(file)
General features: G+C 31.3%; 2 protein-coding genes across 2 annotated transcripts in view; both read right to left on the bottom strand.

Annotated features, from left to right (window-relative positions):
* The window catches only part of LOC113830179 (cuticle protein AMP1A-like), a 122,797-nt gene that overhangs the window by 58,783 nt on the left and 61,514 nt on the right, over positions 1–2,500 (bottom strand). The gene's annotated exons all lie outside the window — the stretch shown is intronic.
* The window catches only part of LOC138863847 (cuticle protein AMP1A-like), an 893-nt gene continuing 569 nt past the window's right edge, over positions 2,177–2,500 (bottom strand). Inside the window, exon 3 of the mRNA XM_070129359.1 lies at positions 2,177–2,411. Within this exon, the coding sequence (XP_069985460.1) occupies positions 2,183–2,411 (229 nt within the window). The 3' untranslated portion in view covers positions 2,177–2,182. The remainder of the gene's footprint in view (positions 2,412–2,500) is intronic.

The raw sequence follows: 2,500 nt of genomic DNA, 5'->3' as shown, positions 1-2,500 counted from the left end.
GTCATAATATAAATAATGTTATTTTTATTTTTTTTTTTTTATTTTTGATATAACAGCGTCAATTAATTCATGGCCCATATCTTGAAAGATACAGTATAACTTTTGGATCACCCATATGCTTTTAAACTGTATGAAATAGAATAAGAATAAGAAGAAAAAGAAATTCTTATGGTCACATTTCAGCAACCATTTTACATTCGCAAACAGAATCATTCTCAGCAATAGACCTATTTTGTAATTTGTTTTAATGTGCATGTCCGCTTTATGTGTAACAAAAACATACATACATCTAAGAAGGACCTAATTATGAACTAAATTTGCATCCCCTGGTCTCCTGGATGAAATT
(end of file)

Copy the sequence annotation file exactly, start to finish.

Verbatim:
General features: G+C 31.3%; 2 protein-coding genes across 2 annotated transcripts in view; both read right to left on the bottom strand.

Annotated features, from left to right (window-relative positions):
* The window catches only part of LOC113830179 (cuticle protein AMP1A-like), a 122,797-nt gene that overhangs the window by 58,783 nt on the left and 61,514 nt on the right, over positions 1–2,500 (bottom strand). The gene's annotated exons all lie outside the window — the stretch shown is intronic.
* The window catches only part of LOC138863847 (cuticle protein AMP1A-like), an 893-nt gene continuing 569 nt past the window's right edge, over positions 2,177–2,500 (bottom strand). Inside the window, exon 3 of the mRNA XM_070129359.1 lies at positions 2,177–2,411. Within this exon, the coding sequence (XP_069985460.1) occupies positions 2,183–2,411 (229 nt within the window). The 3' untranslated portion in view covers positions 2,177–2,182. The remainder of the gene's footprint in view (positions 2,412–2,500) is intronic.

The raw sequence follows: 2,500 nt of genomic DNA, 5'->3' as shown, positions 1-2,500 counted from the left end.
GTCATAATATAAATAATGTTATTTTTATTTTTTTTTTTTTATTTTTGATATAACAGCGTCAATTAATTCATGGCCCATATCTTGAAAGATACAGTATAACTTTTGGATCACCCATATGCTTTTAAACTGTATGAAATAGAATAAGAATAAGAAGAAAAAGAAATTCTTATGGTCACATTTCAGCAACCATTTTACATTCGCAAACAGAATCATTCTCAGCAATAGACCTATTTTGTAATTTGTTTTAATGTGCATGTCCGCTTTATGTGTAACAAAAACATACATACATCTAAGAAGGACCTAATTATGAACTAAATTTGCATCCCCTGGTCTCCTGGATGAAATT